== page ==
23. Patricia says:

    I’m not a sanctimommy, but I also don’t think pacifiers after a certain age are a great idea. They can prevent the child from speaking, if the child has one in alllll the time (I know a few toddlers who always have it in).

    In Harper’s case Beckham has explained that it’s not a constant thing. To me that’s no concern at all then.

    Just my opinion!

  24. rudy says:


  25. Tanya says:

    Oh, FFS. Some kids have a stronger need for pacis than others. Like walking, potty training, and talking, the pace your kid develops ar is 90% up to them. Your experience as a parent makes you an expert at… Raising your kids. That’s it.

  26. K says:

    Good for him! Their children seem to be wonderful and honest to god if a child isn’t being abused, malnutrited or neglected then it’s no ones business how they are being parented. People are so self righteous. I can’t.

  27. Colette says:

    If he lets her to use a pacifier everyday until she is 10,that’s their business.

  28. ickythump says:

    DB seems like a wonderful dad – if Harper felt better for having her “dummy” as we call them here in Scotland then why not? The Beckham children seem the most well behaved out of all the celeb kids so they must be doing something right.

  29. tracking says:

    Christ, I can’t stand all the judge-y parent BS. No one’s bloody business but theirs.

  30. lowercaselois says:

    I was a pre-k teacher of 4-5 year Olds for many years I didn’t allow pacifiers in my classroom only because of health/germ reasons, like it falls on the ground a lot and I can’t be always washing it and kids sharing them or they loose a favorite one and parents go off the deep end. But after school ,it was the family business and not my own. I saw many pacifiers in the back packs and notice many kids didn’t need one at 4 years, some used their thumb,but it was security that it was there.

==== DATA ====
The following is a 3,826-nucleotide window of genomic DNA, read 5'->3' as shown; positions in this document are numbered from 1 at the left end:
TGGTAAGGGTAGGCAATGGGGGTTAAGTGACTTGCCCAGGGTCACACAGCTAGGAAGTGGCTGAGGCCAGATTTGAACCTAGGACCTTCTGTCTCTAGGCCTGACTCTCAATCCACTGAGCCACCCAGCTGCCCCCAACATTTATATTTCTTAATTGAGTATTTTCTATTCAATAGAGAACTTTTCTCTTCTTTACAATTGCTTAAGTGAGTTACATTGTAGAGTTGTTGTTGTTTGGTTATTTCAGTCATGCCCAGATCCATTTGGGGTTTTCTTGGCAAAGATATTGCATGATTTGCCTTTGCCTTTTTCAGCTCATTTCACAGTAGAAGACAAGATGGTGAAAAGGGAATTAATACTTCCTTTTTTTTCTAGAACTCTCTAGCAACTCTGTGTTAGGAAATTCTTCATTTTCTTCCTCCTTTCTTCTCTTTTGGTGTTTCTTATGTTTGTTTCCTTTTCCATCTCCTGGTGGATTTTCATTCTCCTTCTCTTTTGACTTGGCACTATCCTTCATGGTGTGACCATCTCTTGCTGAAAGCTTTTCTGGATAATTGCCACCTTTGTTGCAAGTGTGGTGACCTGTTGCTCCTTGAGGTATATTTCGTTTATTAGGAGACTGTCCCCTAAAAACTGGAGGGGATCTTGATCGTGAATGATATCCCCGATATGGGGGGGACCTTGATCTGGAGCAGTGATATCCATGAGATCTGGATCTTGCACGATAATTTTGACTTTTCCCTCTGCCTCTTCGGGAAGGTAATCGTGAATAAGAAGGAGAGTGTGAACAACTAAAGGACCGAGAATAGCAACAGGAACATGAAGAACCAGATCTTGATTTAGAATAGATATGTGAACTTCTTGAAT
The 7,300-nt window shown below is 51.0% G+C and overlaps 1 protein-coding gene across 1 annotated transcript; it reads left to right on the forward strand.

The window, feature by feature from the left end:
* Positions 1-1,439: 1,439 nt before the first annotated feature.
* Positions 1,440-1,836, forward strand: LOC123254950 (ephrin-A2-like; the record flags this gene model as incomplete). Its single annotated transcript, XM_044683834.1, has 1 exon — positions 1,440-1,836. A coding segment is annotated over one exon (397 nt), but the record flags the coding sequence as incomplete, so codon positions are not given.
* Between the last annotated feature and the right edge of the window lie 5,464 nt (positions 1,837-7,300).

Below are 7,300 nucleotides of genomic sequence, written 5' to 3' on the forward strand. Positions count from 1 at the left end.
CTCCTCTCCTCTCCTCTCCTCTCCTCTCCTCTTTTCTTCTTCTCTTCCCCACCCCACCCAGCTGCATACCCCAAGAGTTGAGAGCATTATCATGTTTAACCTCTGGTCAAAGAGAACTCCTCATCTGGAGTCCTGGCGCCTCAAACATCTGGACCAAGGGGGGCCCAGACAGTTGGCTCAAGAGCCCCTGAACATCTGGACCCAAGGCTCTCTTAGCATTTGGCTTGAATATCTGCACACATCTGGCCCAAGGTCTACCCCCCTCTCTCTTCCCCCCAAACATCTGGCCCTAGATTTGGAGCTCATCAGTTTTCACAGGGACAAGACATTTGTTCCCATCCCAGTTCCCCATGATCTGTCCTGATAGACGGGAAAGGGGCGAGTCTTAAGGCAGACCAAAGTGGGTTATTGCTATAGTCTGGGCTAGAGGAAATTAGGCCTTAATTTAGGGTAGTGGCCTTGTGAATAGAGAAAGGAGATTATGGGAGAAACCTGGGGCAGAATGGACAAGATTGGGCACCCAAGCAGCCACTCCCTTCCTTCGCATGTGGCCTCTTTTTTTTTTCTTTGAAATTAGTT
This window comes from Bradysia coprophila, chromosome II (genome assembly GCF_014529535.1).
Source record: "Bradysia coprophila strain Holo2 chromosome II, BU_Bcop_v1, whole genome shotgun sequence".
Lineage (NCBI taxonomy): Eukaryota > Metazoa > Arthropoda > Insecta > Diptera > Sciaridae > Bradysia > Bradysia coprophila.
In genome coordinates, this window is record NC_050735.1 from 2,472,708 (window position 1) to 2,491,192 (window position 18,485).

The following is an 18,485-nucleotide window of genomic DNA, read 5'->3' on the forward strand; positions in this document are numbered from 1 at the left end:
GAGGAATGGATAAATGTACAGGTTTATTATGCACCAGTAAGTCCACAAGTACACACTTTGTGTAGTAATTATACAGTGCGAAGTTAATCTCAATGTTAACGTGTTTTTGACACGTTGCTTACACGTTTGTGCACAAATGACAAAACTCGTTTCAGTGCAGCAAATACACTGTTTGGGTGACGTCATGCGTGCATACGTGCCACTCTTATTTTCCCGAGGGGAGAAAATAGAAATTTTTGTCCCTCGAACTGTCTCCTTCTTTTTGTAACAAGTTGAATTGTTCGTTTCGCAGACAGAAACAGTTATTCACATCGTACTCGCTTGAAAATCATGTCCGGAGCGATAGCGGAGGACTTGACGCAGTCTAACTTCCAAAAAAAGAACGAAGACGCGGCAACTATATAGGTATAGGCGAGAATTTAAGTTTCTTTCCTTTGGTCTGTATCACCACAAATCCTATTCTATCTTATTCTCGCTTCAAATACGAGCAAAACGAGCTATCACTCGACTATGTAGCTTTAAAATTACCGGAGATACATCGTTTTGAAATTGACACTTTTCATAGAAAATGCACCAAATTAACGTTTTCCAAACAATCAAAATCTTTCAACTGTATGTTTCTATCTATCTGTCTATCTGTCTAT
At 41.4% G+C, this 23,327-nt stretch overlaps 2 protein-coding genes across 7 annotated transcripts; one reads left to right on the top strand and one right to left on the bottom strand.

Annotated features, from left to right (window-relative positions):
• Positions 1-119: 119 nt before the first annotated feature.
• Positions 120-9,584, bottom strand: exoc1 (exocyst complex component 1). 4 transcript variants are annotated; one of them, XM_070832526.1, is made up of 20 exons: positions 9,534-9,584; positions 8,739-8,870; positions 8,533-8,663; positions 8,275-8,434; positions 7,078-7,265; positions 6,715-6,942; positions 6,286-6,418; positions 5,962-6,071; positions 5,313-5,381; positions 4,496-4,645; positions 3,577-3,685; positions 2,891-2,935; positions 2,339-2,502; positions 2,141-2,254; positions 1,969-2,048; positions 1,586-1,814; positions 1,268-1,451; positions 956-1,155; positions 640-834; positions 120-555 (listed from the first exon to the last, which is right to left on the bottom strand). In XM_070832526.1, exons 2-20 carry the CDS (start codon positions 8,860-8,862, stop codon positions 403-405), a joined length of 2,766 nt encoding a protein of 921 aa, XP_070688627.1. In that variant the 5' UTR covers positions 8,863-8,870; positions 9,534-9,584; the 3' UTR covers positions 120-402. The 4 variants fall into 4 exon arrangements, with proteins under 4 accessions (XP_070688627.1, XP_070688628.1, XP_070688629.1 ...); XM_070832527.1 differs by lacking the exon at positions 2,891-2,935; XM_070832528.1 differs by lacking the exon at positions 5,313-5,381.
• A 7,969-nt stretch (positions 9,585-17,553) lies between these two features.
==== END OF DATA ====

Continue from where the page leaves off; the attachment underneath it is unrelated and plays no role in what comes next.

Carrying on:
• IfUSaySo says:

      THis makes me feel great. My kid is 3 and loves the paci. It’s never gone to preschool with her and is only for nap and night. I get shit all the time from relatives. But it works for us, our child is so talkative, outgoing and confident. The paci is for home and calm time. I’d never expect a teacher to allow them at school. But glad that teachers love our kid enough to know these are small items of security and that’s ok.

  31. jesb says:

    My daughter had a pacifier through age 4 and the mommy brigade gave me a lot of grief. Then I heard Dr. Barry Brazelton speak… world famous pediatrician, author, infant behaviorist and all around awesome cheerleader for moms. He said when he sees a child with a pacifier, he sees a well adjusted child who as learned how to calm and comfort him or herself without their parents help. I would listen to what Dr. Brazelton says before I would be concerned with what the Daily Mail says.

  32. Yoohoo says:

    He is ridiculously good looking.

  33. Ra says: